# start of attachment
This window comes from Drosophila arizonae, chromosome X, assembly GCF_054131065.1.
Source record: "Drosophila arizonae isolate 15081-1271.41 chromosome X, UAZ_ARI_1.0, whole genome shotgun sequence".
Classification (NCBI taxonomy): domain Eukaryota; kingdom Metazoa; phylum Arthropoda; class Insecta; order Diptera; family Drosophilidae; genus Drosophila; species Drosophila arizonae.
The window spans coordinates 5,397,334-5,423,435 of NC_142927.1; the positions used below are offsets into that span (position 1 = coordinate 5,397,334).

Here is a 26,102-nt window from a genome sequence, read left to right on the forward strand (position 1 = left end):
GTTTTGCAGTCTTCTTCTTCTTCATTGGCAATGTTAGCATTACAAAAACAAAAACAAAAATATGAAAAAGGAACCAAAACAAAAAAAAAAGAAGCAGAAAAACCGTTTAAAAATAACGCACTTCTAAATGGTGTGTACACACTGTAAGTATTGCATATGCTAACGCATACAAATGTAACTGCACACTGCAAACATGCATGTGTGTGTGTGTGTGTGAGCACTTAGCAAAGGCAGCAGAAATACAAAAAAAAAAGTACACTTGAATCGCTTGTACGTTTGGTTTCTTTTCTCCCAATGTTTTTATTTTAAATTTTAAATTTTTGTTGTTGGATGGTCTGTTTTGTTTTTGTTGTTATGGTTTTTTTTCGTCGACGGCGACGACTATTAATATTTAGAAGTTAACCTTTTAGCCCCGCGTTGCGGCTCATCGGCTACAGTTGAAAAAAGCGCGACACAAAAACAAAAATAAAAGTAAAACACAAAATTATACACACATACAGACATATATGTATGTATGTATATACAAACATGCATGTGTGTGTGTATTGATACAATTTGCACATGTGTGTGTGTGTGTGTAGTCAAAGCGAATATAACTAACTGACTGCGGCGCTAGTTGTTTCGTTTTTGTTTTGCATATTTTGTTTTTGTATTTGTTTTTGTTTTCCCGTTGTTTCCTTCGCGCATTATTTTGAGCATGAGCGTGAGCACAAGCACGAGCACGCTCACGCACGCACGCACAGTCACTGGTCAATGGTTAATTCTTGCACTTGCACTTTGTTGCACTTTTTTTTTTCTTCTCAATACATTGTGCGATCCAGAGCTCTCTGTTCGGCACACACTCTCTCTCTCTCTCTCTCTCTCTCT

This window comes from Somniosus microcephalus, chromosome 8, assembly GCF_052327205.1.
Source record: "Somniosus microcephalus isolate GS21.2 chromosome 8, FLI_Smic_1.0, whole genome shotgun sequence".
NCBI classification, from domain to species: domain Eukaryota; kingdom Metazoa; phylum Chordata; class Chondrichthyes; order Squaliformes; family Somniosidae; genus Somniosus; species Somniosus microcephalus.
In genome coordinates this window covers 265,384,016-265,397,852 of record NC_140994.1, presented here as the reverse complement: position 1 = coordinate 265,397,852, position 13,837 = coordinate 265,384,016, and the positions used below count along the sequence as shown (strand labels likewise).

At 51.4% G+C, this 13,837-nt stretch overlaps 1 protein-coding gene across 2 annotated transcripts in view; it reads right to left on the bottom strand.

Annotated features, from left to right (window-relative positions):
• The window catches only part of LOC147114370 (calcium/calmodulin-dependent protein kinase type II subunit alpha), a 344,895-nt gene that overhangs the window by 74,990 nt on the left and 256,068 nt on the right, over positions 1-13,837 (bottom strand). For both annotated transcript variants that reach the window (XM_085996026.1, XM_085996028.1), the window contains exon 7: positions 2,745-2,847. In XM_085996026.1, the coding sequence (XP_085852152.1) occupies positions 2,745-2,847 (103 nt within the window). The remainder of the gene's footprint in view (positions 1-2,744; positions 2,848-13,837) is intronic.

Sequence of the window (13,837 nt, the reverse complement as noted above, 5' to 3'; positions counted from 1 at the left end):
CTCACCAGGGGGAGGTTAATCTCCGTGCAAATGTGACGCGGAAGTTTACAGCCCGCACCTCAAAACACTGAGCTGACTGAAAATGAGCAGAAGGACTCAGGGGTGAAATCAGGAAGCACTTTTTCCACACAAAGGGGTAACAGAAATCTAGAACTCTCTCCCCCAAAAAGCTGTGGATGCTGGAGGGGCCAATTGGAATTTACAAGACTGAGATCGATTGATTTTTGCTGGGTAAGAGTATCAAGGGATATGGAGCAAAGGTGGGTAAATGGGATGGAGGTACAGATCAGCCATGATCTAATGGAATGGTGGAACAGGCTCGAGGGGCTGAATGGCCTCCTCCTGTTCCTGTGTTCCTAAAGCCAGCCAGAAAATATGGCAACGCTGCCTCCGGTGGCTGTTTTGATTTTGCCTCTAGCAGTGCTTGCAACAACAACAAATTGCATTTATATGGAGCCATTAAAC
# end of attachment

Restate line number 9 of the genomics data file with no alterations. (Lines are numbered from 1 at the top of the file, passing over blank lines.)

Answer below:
NCBI classification, from domain to species: domain Eukaryota; kingdom Metazoa; phylum Chordata; class Chondrichthyes; order Squaliformes; family Somniosidae; genus Somniosus; species Somniosus microcephalus.